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I haven't read it all just pulled a few out after searching on housing and property

Robert Syms (Poole, Conservative)

I should like to draw Members' attention to my declaration in the Register of Members' Financial Interests in case I stray into the subject of property or something similar.

I welcome the Government's plans to assist the housing market. I wish they had gone farther, because there is a lot of capacity in the housing market, which could provide more jobs and help to get the economy going. However, what the Chancellor announced was very good.

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Anne Begg (Aberdeen South, Labour)

I was going to talk about housing, but I could speak for another three hours if I go down that route, so if my hon. Friend will forgive me, I shall resist.

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Stewart Jackson (Peterborough, Conservative)

The priorities of the Budget are primarily to reduce the deficit; rebalance the economy, which was left out of kilter by the Labour Government, with an over-concentration on financial services, the housing market and public expenditure.

I am delighted about the permissive nature of the reforms to the planning system and about the desperately needed initiatives for first-time buyers. It was extremely important that the mortgage market review of the Financial Services Authority was not going to choke off first-time buyers. Some figures show that 37 is now the average age at which young-less young-men and women buy their first homes. We had a significant housing boom in the 1990s and 2000s and need to encourage the house building industry to build more homes without choking off house prices or the capacity of young people to own houses and flats.

I am also delighted that residential estate investment trusts will be looked at. We need to clarify the regulations relating to brownfield remediation, which is an important part of bringing back into use residential and commercial sites. In future Budgets we need to think carefully about giving tax incentives for saving to first-time buyers so that they can build up moneys for a deposit in preparation for buying a home. We also need to look at stamp duty land tax. I am pleased that we are beginning to look at self-invested personal pensions in relation to people's capacity to invest in the housing market.

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Kevan Jones (North Durham, Labour)

The first-time buyer scheme, which the Red Book states will cost £250 million for just one year, will not help the north-east in any great way, because it will clearly be concentrated where a large number of houses are being built-the south-east and other areas. Because the Government have removed housing targets and affected social landlords' ability to build new houses through the ham-fisted way in which they have structured the financing of social house building, I doubt whether there will be much effect on the north-east.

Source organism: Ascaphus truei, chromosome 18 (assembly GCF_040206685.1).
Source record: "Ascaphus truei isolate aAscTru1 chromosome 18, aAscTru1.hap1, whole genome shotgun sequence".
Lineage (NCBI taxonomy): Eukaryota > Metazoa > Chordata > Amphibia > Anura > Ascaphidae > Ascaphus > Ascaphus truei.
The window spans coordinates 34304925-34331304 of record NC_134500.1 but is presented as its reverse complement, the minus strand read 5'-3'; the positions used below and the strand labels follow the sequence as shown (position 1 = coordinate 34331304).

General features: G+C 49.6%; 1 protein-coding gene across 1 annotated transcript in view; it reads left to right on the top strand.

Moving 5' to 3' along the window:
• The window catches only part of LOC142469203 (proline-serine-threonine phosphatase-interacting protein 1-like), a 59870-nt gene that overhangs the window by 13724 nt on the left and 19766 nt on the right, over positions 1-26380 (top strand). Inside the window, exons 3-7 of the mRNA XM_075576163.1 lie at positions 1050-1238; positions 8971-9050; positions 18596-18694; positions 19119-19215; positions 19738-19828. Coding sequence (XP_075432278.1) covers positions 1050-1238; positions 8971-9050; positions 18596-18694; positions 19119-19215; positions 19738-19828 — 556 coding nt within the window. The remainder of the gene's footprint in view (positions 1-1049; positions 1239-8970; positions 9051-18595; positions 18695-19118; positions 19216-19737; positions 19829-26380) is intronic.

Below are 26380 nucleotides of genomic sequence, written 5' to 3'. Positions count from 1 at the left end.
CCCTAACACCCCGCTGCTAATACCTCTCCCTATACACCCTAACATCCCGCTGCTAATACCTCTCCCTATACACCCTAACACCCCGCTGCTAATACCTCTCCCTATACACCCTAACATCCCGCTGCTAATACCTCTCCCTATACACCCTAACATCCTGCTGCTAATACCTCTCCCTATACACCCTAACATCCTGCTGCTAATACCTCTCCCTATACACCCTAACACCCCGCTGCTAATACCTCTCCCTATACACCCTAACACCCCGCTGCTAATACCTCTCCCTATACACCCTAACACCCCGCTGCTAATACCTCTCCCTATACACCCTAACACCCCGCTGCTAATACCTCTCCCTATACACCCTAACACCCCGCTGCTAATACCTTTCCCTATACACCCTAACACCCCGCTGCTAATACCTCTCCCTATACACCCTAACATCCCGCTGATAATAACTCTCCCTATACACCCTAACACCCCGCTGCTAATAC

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Marcus Jones (Nuneaton, Conservative)

I welcome the help that we are giving first-time buyers, although I would ask those on the Front Bench to consider a couple of issues. Can we build the properties that we need to sustain the scheme quickly enough? Would it be better to extend the scheme to older properties, as well as new-build properties? First-time buyers are the lifeblood of the property market and of any chain. I acknowledge that the policy will do a lot of good for the building industry, but we also need to put in place measures to ensure that the property market can sustain itself. Currently it is under intense pressure. Expanding the policy to cover the property market as a whole will do a lot of good and improve the situation for the industries that rely on it.

I make a plea for the Chancellor to look at stamp duty land tax in his next couple of Budgets, because it is quite punitive in terms of the slab rate, particularly up at the £250,000 threshold. Over this Parliament, if not during the next one, we need to look at putting in place changes to stamp duty land tax that result in more marginal rates, just as we have different levels of income tax.

I also make a plea for anything that is done in the property market to be implemented as quickly as is practically possible. Back in 2008, the Labour Government introduced a stamp duty holiday, but if I recall rightly, they suggested in the press that they were doing so about six or eight weeks before it was actually implemented. That had a dramatic and devastating effect on the property market and those involved in it in that interim period. Therefore, if we are putting policies in place, we need to ensure that we are expeditious in implementing them.

http://www.theyworkforyou.com/debates/?id=2011-03-23a.967.1&s=speaker%3A10582#g991.2

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  • 309 Brexit, House prices and Summer 2020

    1. 1. Including the effects Brexit, where do you think average UK house prices will be relative to now in June 2020?


      • down 5% +
      • down 2.5%
      • Even
      • up 2.5%
      • up 5%



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